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Government's chickens are back
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When a private company screws up, there is no shortage of people demanding more government intrusion in the marketplace. But when the government screws up, they don't call for less government. They call for more.

The economy is slowing down, and the government is at fault. But, if anything, the policymakers and pundits want the government to do more of what got us into trouble in the first place. If a lot of poison is bad, a lot more is somehow good. That's the logic of statism.

Make no mistake: the government is the cause of the slowdown. The trigger was the housing problem -- the surge in mortgage defaults and foreclosures, and the fall in home values. The government has been all over the housing industry for decades. Through various devices the politicians have made it easy for people to buy homes, even those who had poor credit and zero savings. There was a time when a young couple just starting out would work hard for several years to save up a down payment for a house. But thanks to the policies of Congress and agencies such as FHA, people could realize the "American dream" with almost no effort. One could buy a house with virtually nothing down. Government guarantees kept mortgage rates lower than they would have been. This was considered good social policy, but we should be suspicious when government claims to be helping people. It has no resources that it hasn't first taken from someone else. Any pledge it makes is a pledge of the taxpayers' money.

Next, in the name of social justice, the government pressured lenders through the Community Reinvestment Act to write mortgages for low-income people with bad credit. This is a source of the subprime mess. The loosening of lending standards was also encouraged by the government-created agencies Freddie Mac and Fannie Mae, which buy mortgages from the original lenders, bundle them, and sell securities based on the resulting income stream. The Federal Reserve's long-standing readiness to bail out banks and other lenders that get into trouble was another step toward the government-caused crisis.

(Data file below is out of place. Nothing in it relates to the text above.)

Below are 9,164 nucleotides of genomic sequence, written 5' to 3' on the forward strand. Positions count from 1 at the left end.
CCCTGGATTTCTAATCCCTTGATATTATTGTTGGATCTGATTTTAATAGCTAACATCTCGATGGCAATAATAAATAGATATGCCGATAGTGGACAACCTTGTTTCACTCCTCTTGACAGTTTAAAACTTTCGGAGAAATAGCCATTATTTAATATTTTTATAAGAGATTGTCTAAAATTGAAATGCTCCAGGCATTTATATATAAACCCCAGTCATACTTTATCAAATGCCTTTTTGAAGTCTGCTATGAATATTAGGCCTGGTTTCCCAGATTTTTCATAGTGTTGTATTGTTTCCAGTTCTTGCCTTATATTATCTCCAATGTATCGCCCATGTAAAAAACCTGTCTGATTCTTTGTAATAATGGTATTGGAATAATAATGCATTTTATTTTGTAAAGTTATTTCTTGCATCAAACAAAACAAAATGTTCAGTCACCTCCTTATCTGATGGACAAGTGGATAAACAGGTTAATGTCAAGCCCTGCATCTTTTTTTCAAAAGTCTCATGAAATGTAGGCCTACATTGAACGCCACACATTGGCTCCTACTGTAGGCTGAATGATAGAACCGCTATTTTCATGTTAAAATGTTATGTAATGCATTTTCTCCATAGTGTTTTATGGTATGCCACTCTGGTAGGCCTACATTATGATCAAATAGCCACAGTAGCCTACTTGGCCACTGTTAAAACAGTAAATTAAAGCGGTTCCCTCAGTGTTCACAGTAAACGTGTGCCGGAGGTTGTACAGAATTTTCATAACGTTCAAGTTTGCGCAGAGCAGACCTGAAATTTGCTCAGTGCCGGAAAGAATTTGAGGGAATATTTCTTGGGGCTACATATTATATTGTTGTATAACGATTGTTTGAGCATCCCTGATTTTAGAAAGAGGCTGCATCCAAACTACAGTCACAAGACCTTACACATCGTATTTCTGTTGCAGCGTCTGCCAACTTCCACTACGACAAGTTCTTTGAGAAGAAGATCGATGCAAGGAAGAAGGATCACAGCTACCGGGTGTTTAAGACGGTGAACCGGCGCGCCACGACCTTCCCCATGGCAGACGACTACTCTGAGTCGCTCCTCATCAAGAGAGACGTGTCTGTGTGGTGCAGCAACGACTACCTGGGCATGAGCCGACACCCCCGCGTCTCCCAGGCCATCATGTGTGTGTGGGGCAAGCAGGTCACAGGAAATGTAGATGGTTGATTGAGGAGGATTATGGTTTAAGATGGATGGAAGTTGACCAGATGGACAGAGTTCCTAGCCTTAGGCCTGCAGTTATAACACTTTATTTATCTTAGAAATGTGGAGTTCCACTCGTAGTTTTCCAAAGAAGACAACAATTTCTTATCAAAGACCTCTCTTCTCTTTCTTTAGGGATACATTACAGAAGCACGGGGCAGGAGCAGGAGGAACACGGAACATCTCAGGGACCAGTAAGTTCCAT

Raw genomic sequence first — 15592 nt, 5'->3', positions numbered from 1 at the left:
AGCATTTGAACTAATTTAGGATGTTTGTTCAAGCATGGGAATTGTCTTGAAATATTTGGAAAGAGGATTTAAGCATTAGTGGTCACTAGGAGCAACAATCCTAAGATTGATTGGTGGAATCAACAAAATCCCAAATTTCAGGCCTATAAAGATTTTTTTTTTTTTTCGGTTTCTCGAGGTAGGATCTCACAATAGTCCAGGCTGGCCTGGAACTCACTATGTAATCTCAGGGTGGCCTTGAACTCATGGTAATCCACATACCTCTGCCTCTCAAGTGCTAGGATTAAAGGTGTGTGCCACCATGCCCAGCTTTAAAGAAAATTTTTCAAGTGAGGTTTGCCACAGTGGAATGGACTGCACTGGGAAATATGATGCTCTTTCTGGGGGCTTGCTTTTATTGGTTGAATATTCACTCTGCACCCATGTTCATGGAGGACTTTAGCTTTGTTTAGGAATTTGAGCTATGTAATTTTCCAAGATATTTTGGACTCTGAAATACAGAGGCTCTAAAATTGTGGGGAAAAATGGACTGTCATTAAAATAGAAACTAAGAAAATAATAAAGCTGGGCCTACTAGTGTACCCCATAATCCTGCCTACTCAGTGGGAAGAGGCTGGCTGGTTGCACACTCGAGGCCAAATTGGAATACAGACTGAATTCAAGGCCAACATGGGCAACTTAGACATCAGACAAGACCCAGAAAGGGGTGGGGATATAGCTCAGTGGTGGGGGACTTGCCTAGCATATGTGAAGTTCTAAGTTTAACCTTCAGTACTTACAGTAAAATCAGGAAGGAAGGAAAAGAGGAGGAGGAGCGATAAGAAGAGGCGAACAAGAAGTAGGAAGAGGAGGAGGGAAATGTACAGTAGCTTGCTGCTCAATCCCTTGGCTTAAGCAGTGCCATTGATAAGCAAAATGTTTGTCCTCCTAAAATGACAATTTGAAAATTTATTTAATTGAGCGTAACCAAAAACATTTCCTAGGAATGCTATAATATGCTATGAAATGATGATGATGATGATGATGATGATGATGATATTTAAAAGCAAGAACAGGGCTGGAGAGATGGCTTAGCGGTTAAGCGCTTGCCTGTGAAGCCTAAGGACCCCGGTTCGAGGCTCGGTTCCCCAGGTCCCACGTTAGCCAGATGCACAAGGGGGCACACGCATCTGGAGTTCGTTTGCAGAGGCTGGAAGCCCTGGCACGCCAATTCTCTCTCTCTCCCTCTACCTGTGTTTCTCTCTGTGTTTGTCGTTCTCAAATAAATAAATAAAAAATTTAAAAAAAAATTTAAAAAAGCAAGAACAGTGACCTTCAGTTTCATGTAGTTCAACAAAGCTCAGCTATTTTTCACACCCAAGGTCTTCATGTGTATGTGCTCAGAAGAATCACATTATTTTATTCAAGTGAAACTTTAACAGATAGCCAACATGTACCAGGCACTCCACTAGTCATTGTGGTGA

The result of this intervention is known as moral hazard. If government places a safety net under lenders and borrowers, it encourages bad loans. Imagine that the losses of a gambler in Las Vegas were underwritten by the government. Would he be as careful as he is when he has to cover his losses himself? If any of this is reminiscent of the savings-and-loan fiasco of the 1980s, it should be. The government's guarantee of deposits freed the S&Ls to make imprudent investments. The consequence of that policy cost the taxpayers a pretty sum.

The current rash of defaults and foreclosures is a case of chickens coming home to roost. No one should be surprised that a system designed to lower lending standards did just that and has now come to grief. When the government, regardless of intentions, deliberately weakens the need for responsibility, the result will be irresponsibility, and the consequences will inevitably fall on others. That is how government works.

Nor should we be surprised that presidential candidates are making lenders, rather than the politicians, the scapegoats. When banks shied away from lending to people with bad credit and low incomes, they were accused of discriminatory "red-lining." Now, after making such loans under threat of legal penalty, they are accused of predatory lending. I'm no fan of the government-sponsored banking cartel, but why would a bank intentionally write a mortgage for someone it knew couldn't make the payments? Foreclosing on the house is rarely a preferred outcome.

The mortgage mess has now shaken lots of lending institutions to their foundations. They are reluctant to lend to anyone for any reason. So the economic slowdown has spread. But rather than reversing its policies and letting a free market emerge to fix things up, the government is doing more of the same. This week the Fed announced it will lend billions of dollars to banks and accept their shaky mortgages as collateral.

Another bailout. Another round of moral hazard. More chickens will be on their way home.

Richman is senior fellow at The Future of Freedom Foundation ( and editor of The Freeman magazine.
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